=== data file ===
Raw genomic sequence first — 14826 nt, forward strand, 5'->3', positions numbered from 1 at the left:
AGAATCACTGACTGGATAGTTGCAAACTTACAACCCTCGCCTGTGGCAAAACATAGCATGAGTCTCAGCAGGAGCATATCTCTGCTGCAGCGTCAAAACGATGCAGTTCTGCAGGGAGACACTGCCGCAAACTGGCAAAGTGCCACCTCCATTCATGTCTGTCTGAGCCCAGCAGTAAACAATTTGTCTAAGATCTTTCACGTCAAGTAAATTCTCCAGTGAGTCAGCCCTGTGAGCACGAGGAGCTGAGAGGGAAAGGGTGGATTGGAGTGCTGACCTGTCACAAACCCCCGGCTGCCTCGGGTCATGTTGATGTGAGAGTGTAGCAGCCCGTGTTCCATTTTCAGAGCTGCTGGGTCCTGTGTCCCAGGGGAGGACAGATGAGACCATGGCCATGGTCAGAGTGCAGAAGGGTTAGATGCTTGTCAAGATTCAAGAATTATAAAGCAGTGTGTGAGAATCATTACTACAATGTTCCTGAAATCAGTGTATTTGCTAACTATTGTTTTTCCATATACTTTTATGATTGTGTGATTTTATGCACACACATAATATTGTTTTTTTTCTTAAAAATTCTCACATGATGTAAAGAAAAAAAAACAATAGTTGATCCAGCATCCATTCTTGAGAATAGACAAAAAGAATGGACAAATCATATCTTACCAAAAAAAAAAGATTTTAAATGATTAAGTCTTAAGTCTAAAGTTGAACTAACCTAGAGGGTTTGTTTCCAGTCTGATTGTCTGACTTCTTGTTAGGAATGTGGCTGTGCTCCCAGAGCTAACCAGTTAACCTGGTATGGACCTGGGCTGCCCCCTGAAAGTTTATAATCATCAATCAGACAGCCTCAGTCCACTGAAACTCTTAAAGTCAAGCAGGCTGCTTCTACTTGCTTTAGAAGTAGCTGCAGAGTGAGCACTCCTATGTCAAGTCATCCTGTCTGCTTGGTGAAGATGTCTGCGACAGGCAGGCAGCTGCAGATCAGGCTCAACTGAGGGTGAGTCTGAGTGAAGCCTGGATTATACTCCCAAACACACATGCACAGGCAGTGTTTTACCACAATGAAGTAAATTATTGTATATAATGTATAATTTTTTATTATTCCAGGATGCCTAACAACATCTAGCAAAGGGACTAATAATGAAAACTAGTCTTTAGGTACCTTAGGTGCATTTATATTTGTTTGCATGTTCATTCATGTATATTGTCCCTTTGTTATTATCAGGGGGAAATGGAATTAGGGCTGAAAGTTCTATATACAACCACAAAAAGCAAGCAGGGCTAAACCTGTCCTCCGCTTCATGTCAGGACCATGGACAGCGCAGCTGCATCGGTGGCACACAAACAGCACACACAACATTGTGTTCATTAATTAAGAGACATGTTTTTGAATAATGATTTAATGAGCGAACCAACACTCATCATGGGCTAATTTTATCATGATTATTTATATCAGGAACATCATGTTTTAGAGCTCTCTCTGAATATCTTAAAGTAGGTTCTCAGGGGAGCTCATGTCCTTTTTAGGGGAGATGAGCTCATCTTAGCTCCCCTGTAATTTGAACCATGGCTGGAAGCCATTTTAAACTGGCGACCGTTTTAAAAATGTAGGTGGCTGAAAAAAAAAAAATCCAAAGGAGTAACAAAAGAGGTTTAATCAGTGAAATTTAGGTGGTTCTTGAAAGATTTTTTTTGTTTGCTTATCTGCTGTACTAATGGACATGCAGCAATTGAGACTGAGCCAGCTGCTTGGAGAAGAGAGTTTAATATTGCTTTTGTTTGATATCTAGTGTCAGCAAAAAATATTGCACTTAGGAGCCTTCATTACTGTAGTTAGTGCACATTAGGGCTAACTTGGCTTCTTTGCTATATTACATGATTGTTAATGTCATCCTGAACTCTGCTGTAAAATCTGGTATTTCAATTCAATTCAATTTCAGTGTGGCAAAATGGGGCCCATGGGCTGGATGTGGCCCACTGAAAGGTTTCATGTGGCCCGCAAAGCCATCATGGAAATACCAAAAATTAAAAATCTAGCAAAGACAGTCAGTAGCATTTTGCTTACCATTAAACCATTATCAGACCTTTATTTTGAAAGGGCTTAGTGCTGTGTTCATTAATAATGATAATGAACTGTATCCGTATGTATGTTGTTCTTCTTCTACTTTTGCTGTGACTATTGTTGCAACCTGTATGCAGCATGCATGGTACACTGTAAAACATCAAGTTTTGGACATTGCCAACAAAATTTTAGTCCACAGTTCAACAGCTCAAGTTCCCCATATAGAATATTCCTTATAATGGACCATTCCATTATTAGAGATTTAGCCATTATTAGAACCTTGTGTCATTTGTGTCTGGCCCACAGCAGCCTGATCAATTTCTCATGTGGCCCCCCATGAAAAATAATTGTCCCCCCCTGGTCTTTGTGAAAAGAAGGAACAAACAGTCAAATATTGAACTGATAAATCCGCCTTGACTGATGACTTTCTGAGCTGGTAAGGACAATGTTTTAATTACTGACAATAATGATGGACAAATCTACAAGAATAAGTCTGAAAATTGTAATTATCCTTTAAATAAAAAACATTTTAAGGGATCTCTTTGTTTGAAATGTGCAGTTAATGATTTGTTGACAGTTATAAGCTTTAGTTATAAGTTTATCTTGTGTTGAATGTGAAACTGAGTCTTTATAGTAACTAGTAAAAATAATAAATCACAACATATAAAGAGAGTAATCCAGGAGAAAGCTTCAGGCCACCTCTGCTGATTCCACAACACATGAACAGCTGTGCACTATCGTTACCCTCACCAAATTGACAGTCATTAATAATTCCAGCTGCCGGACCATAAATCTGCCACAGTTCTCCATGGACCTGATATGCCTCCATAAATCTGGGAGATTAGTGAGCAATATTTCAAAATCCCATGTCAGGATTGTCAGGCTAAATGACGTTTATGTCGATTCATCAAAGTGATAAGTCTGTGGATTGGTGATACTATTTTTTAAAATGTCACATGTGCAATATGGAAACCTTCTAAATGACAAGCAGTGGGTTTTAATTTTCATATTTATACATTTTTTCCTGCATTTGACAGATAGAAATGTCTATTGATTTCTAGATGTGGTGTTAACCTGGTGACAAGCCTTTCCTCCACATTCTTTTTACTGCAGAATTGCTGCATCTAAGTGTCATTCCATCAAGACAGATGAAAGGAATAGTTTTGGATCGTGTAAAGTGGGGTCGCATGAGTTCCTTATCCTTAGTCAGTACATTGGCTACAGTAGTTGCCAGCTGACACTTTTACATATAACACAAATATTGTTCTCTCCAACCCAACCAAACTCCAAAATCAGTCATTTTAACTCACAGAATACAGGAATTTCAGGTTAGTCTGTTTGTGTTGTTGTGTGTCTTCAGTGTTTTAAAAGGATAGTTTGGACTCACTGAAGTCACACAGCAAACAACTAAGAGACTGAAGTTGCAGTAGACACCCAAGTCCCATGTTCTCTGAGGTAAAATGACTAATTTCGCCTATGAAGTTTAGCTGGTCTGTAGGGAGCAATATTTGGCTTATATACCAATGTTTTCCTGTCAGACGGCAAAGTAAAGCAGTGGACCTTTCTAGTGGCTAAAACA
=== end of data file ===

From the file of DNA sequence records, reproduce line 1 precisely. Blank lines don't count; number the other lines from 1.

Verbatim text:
Raw genomic sequence first — 14826 nt, forward strand, 5'->3', positions numbered from 1 at the left: